> > Yup, tough customers, those Celts. BTW, where did the pattern
> from, and what was the pattern of stress before?
> It was originally (perhaps until about 1200) free, as in Russian
(and as in the conservative northern dialects of Kashubian), then
initial as still in Czech (and as in southern Kashubian plus some
dialects of southern Poland). The evolution from initial to penult
stress was along a rather familiar path: initial stress is often
accompanied by a rhythmically alternating pattern of secondary
stresses like this: Swsw, Swwsw, Swswsw (where s = strong, w = weak,
S = primary), and since one of the functions of stress is to mark
edges of words or phrases (e.g. clitic groups), the last secondary
stress tends to be stronger than others. Gradually, it came to be
perceived as primary in Polish, so that the above patterns became
swSw, swwSw, swswSw (this is what we have in standard Modern Polish).
No shift was needed in disyllabic words, of course, and in
trisyllabic ones the conflict between Sww and wSw was resolved in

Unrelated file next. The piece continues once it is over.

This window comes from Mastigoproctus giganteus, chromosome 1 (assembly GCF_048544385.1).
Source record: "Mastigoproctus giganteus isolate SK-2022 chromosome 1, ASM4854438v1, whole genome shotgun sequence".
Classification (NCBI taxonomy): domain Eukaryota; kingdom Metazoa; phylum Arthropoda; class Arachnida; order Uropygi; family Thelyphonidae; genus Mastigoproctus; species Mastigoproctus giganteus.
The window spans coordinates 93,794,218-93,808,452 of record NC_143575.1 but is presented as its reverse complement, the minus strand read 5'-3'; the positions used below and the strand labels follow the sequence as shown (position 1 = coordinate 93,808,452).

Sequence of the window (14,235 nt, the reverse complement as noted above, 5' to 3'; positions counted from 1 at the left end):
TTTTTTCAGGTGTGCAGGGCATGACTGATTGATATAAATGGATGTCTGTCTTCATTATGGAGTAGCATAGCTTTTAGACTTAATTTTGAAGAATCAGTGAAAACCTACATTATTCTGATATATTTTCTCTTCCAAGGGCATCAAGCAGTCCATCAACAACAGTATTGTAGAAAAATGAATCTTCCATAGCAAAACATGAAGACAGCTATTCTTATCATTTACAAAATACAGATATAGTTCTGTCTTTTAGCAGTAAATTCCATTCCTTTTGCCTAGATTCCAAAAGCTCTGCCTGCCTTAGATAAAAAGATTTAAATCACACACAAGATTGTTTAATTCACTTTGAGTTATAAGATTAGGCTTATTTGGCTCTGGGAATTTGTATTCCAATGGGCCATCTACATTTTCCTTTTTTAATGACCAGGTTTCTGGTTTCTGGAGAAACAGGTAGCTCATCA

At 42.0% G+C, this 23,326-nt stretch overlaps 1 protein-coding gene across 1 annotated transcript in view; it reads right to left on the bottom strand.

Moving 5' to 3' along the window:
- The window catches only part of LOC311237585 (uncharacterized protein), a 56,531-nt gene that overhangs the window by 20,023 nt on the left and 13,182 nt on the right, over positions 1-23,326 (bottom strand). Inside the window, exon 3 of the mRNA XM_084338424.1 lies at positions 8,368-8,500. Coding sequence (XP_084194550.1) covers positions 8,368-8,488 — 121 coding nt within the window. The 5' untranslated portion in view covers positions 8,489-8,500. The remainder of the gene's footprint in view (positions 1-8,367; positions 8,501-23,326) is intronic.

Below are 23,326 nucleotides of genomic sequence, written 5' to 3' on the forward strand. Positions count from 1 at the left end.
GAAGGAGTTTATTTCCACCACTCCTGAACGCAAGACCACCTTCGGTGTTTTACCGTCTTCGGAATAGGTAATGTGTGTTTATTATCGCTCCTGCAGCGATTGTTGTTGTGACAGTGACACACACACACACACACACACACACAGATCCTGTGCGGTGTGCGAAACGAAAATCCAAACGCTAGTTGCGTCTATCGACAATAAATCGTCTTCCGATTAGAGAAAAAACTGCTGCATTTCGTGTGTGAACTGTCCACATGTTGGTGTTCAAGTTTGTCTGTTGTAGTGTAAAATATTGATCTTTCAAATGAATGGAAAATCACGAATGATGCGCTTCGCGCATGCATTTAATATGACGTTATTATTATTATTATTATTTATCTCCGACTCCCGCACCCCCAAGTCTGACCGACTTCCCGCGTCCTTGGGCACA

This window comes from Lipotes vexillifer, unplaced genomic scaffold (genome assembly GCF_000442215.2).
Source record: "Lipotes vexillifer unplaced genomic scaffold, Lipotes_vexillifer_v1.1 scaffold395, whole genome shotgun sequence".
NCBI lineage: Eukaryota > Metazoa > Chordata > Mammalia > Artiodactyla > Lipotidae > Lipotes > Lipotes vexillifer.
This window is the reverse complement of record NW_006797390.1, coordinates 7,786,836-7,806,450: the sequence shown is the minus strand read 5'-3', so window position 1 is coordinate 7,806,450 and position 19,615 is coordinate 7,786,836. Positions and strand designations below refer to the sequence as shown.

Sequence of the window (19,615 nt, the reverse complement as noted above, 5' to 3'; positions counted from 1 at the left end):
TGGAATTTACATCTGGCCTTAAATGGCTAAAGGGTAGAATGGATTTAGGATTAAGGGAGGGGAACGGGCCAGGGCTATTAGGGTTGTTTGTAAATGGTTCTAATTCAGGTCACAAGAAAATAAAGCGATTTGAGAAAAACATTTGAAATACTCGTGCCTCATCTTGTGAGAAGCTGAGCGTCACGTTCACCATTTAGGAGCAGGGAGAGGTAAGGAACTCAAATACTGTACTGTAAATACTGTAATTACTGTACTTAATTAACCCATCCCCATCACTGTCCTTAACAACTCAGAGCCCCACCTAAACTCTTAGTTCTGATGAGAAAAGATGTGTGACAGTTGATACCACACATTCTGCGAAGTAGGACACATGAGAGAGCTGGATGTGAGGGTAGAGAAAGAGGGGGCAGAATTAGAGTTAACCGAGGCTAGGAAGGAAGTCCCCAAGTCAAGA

favour of the latter.
Of course one must conclude from the fact that Russian has free
accent that Proto-Slavic had it too and that therefore Polish at some
time in its history must have shifted to initial stress. But is there
evidence that this development took place when Polish was "in place"
(you've probably guessed what I'm fishing for: a contiguous initial-
stress zone from Pannonia to Scandinavia, based on some substrate
language)? As for the staying power of initial (and other simple-rule
based) stress: Danish 1930's slang: béverding "inn, joint",
supposedly from the pronunciation of Danish bev´ærtning by Icelandic
students studying in Copenhagen. Free-stress languages are difficult
to learn for foreigners, I wonder what it sounds like when eg. a Finn
BTW the tendency to shift stress from initial to the syllable of
secondary stress is endemic is the Danish Army, which puzzled me when
I met it first time; eg efterrétninger "(military) intelligence",
efterrétningstjeneste "intelligence service" and nowhere else:
Éfterretninger for søfarende "Informations for sea-farers" (Radio
news for maritime traffic). The command language of the Army (but
never the Navy) was German until mid 18th century.